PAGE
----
The independent consumer guide to beer product dating.
Welcome to BeerDates.com, one of the weirder sources of consumer information on the Web. This is where you come to learn how old that can of beer you're holding really is. Got a suspiciosly skunky beer? Trying to date a collectible? Here's where you start.
Would I make a website about it if they didn't? Most beers sold in North America have a production code stamped on them. Beer cans are always stamped on the bottom. Bottles are usually on the necks, but sometimes the date is on the label.
Most American beers use expiration dates, but some use bottling/canning dates. Unless otherwise noted, domestic beers have a shelf life of approximately four months, but imported brews last a year after bottling.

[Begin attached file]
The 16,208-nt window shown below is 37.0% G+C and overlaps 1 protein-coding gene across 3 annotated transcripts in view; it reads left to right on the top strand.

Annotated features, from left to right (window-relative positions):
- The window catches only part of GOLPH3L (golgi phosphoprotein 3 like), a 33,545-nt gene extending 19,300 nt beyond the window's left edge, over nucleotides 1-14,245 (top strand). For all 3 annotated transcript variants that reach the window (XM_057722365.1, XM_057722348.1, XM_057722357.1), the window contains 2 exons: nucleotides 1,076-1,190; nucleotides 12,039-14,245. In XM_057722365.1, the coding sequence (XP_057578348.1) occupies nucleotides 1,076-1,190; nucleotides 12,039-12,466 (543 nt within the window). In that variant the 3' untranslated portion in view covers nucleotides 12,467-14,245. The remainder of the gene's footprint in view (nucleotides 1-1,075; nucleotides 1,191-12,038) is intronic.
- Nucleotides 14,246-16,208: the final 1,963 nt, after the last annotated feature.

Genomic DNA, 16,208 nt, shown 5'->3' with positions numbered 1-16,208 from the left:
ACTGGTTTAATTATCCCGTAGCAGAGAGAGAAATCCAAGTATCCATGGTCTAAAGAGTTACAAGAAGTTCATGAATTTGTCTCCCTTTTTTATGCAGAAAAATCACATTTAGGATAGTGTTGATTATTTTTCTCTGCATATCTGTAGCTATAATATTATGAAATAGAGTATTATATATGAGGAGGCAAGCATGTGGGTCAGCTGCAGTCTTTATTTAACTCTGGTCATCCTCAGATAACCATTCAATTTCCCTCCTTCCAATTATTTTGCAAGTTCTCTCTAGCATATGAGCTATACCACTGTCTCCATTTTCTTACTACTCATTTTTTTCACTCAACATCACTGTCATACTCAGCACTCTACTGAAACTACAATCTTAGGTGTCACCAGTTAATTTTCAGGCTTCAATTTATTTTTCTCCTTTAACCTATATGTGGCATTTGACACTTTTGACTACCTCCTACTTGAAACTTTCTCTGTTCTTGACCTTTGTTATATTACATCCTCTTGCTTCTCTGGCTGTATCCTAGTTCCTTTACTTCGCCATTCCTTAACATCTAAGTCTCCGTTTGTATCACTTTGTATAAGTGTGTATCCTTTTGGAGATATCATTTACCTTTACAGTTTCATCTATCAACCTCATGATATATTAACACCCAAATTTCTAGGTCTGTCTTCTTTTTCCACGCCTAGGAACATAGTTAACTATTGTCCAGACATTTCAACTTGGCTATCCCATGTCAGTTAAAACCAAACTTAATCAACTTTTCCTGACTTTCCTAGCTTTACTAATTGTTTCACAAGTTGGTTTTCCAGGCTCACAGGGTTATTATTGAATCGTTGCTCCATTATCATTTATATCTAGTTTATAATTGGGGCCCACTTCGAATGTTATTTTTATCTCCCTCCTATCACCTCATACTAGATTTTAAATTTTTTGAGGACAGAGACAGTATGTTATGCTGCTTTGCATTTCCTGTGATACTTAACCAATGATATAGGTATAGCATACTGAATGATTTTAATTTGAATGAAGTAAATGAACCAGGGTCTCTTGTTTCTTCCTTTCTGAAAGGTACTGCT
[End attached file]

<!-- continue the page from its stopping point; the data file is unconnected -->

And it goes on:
OK. Just select a beer from the list below to learn about its brewery's product-dating system. If I haven't listed a brand here, I may just not have heard of it -- look for a related brand before complaining. (Let's see you try keeping track of every variant of every brand sold in the U.S.A.) If you can't find a related brand, it means I haven't figured out its brewery's dating system (or more likely, it's brewed by a regional brewery I haven't heard of), so please don't send me e-mail asking about it. If, on the other hand, you have information about a brewery I don't discuss, please e-mail firstname.lastname@example.org and I'll give you credit for the resulting entry.
Alternative versions of this list are available. One is organized by breweries (that's probably the best list to use) and the other is organized by geographic region (for you nativist diehards who only drink the local brew).
BeerDates.com is the independent consumer guide to beer product dating. It is not owned, operated, affiliated with, or endorsed by any brewery or brewing company. In other words, if you want to send e-mail to a beer company, don't send it to me.http://beerdates.com/index.html © 1996.pl-2019 Michael Bauser